Now, I’m not going to sit here and pretend that we don’t ever make impulsive judgments about people; we all have a tendency to do so by default—it’s an innate human instinct. So, Angel and I are not the exception here. But we have learned to catch ourselves.
And today, I challenge you to catch yourself, too.
First and foremost, you must bring awareness to the fact that you’re judging (think about that story we discussed above in point #1). There are two crystal-clear signs to look for in yourself:
- You feel irritated, annoyed, angry or dismissive of someone
- You’re complaining or gossiping about someone
After you catch yourself judging, pause and take a deep breath. Don’t berate yourself, but simply ask yourself a few questions:
- Why are you judging this person right now?
- What kinds of unjustified expectations do you have of this person?
- Can you put yourself in this person’s shoes?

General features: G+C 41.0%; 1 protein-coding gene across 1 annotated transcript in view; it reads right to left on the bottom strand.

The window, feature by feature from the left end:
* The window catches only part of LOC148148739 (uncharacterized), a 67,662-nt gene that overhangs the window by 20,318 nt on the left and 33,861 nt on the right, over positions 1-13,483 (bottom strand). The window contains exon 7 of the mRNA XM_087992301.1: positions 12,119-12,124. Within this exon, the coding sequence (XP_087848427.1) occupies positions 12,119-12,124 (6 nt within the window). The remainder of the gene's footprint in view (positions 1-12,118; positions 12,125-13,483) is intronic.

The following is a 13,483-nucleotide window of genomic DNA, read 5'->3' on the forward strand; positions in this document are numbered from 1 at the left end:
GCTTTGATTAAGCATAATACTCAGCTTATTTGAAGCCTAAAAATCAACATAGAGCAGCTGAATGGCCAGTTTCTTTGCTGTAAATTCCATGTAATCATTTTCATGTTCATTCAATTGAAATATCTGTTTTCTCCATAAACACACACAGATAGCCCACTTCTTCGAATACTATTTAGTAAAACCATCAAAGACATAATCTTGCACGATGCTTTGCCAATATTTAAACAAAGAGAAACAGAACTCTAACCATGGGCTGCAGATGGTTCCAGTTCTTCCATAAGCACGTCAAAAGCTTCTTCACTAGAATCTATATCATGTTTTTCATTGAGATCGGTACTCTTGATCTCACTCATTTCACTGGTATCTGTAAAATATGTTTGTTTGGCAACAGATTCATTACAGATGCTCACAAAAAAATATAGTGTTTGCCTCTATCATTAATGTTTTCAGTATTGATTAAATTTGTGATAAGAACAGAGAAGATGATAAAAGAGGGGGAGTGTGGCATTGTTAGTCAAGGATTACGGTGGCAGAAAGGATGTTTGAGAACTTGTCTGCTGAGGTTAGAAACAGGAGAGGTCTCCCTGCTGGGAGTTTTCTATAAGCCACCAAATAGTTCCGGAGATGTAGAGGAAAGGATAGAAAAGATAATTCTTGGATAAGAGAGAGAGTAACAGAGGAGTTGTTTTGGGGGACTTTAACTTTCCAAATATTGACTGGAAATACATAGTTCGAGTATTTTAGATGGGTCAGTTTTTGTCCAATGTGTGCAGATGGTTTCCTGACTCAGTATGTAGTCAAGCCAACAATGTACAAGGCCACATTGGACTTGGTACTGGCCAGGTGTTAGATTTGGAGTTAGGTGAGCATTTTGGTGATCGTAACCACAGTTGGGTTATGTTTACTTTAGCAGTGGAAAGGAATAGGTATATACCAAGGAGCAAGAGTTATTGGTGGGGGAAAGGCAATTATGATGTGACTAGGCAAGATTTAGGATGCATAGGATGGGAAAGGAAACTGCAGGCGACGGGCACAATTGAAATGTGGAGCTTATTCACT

- What might this person be going through?
- Can you learn more about their story?
- What’s something small you can appreciate about this person right now?
Once you’ve done that, offer your kindness and compassion (think about what we discussed above in point #4). Perhaps they just need someone to hear them, someone to not judge them, someone to not control them, someone to be present without an agenda…
But in any case, remind yourself that you can’t help them at all from a position of judgment. And you can’t help yourself either—because judging people all the time is awfully stressful and difficult in its own right.
Now, it’s your turn…
What did you think of this article (and the video)?
How have difficult people, or difficult relationship issues, affected you in recent times? Do you have any additional thoughts or insights to share?
Angel and I would love to hear from YOU. Please leave a reply below.